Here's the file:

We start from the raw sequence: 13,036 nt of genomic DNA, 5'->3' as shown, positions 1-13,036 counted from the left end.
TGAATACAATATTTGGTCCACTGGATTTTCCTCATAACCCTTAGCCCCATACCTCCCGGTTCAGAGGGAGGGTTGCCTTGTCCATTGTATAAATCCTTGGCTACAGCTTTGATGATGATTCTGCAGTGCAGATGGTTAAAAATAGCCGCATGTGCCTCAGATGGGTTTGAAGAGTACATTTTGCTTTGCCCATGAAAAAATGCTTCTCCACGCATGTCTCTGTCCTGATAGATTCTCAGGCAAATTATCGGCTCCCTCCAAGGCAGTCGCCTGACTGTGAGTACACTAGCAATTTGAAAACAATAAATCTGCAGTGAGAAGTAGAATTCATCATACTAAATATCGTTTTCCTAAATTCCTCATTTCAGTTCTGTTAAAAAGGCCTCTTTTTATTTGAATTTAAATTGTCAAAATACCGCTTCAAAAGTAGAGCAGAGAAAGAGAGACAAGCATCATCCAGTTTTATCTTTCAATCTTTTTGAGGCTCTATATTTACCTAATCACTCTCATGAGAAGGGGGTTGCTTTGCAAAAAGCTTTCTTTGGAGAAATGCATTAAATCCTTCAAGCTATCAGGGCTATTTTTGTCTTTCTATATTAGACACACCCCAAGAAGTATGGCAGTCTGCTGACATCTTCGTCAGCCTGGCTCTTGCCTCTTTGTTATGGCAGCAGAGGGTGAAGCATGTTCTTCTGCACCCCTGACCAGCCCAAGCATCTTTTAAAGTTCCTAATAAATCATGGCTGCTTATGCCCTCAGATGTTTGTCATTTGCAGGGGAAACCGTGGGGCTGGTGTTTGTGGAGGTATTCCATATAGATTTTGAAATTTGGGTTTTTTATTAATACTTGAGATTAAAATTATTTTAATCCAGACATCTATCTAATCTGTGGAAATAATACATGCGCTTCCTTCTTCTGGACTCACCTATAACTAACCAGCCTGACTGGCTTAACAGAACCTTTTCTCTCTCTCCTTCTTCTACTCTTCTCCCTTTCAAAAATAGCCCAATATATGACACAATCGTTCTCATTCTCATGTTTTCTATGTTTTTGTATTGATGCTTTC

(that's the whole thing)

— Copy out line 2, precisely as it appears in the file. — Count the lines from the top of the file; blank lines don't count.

TGAATACAATATTTGGTCCACTGGATTTTCCTCATAACCCTTAGCCCCATACCTCCCGGTTCAGAGGGAGGGTTGCCTTGTCCATTGTATAAATCCTTGGCTACAGCTTTGATGATGATTCTGCAGTGCAGATGGTTAAAAATAGCCGCATGTGCCTCAGATGGGTTTGAAGAGTACATTTTGCTTTGCCCATGAAAAAATGCTTCTCCACGCATGTCTCTGTCCTGATAGATTCTCAGGCAAATTATCGGCTCCCTCCAAGGCAGTCGCCTGACTGTGAGTACACTAGCAATTTGAAAACAATAAATCTGCAGTGAGAAGTAGAATTCATCATACTAAATATCGTTTTCCTAAATTCCTCATTTCAGTTCTGTTAAAAAGGCCTCTTTTTATTTGAATTTAAATTGTCAAAATACCGCTTCAAAAGTAGAGCAGAGAAAGAGAGACAAGCATCATCCAGTTTTATCTTTCAATCTTTTTGAGGCTCTATATTTACCTAATCACTCTCATGAGAAGGGGGTTGCTTTGCAAAAAGCTTTCTTTGGAGAAATGCATTAAATCCTTCAAGCTATCAGGGCTATTTTTGTCTTTCTATATTAGACACACCCCAAGAAGTATGGCAGTCTGCTGACATCTTCGTCAGCCTGGCTCTTGCCTCTTTGTTATGGCAGCAGAGGGTGAAGCATGTTCTTCTGCACCCCTGACCAGCCCAAGCATCTTTTAAAGTTCCTAATAAATCATGGCTGCTTATGCCCTCAGATGTTTGTCATTTGCAGGGGAAACCGTGGGGCTGGTGTTTGTGGAGGTATTCCATATAGATTTTGAAATTTGGGTTTTTTATTAATACTTGAGATTAAAATTATTTTAATCCAGACATCTATCTAATCTGTGGAAATAATACATGCGCTTCCTTCTTCTGGACTCACCTATAACTAACCAGCCTGACTGGCTTAACAGAACCTTTTCTCTCTCTCCTTCTTCTACTCTTCTCCCTTTCAAAAATAGCCCAATATATGACACAATCGTTCTCATTCTCATGTTTTCTATGTTTTTGTATTGATGCTTTC